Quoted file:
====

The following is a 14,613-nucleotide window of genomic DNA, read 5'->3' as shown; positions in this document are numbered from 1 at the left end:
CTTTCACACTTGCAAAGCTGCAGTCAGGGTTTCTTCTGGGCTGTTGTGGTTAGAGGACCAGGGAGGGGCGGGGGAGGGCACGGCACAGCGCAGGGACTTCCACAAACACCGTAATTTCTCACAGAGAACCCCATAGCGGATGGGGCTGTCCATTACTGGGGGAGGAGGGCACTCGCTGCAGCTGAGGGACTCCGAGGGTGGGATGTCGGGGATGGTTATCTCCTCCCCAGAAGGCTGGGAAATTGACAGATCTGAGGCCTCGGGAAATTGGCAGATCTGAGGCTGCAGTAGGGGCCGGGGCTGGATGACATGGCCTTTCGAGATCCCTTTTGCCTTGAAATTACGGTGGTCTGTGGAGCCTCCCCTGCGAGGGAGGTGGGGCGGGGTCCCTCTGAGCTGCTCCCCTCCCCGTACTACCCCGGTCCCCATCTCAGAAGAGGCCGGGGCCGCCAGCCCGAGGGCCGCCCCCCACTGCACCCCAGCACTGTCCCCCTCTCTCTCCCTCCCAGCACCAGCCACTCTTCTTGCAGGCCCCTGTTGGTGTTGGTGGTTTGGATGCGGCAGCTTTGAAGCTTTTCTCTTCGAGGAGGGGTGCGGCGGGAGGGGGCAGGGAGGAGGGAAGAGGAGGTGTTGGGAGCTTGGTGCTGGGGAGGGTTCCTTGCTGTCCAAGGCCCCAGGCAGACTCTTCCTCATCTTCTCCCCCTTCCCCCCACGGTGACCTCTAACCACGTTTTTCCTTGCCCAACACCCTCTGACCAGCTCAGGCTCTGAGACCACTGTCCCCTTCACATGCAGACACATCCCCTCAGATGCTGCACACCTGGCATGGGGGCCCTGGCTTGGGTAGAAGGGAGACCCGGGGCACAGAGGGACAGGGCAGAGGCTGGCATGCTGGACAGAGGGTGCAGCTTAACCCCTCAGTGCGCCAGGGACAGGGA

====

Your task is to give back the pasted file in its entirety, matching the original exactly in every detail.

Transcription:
The following is a 14,613-nucleotide window of genomic DNA, read 5'->3' as shown; positions in this document are numbered from 1 at the left end:
CTTTCACACTTGCAAAGCTGCAGTCAGGGTTTCTTCTGGGCTGTTGTGGTTAGAGGACCAGGGAGGGGCGGGGGAGGGCACGGCACAGCGCAGGGACTTCCACAAACACCGTAATTTCTCACAGAGAACCCCATAGCGGATGGGGCTGTCCATTACTGGGGGAGGAGGGCACTCGCTGCAGCTGAGGGACTCCGAGGGTGGGATGTCGGGGATGGTTATCTCCTCCCCAGAAGGCTGGGAAATTGACAGATCTGAGGCCTCGGGAAATTGGCAGATCTGAGGCTGCAGTAGGGGCCGGGGCTGGATGACATGGCCTTTCGAGATCCCTTTTGCCTTGAAATTACGGTGGTCTGTGGAGCCTCCCCTGCGAGGGAGGTGGGGCGGGGTCCCTCTGAGCTGCTCCCCTCCCCGTACTACCCCGGTCCCCATCTCAGAAGAGGCCGGGGCCGCCAGCCCGAGGGCCGCCCCCCACTGCACCCCAGCACTGTCCCCCTCTCTCTCCCTCCCAGCACCAGCCACTCTTCTTGCAGGCCCCTGTTGGTGTTGGTGGTTTGGATGCGGCAGCTTTGAAGCTTTTCTCTTCGAGGAGGGGTGCGGCGGGAGGGGGCAGGGAGGAGGGAAGAGGAGGTGTTGGGAGCTTGGTGCTGGGGAGGGTTCCTTGCTGTCCAAGGCCCCAGGCAGACTCTTCCTCATCTTCTCCCCCTTCCCCCCACGGTGACCTCTAACCACGTTTTTCCTTGCCCAACACCCTCTGACCAGCTCAGGCTCTGAGACCACTGTCCCCTTCACATGCAGACACATCCCCTCAGATGCTGCACACCTGGCATGGGGGCCCTGGCTTGGGTAGAAGGGAGACCCGGGGCACAGAGGGACAGGGCAGAGGCTGGCATGCTGGACAGAGGGTGCAGCTTAACCCCTCAGTGCGCCAGGGACAGGGA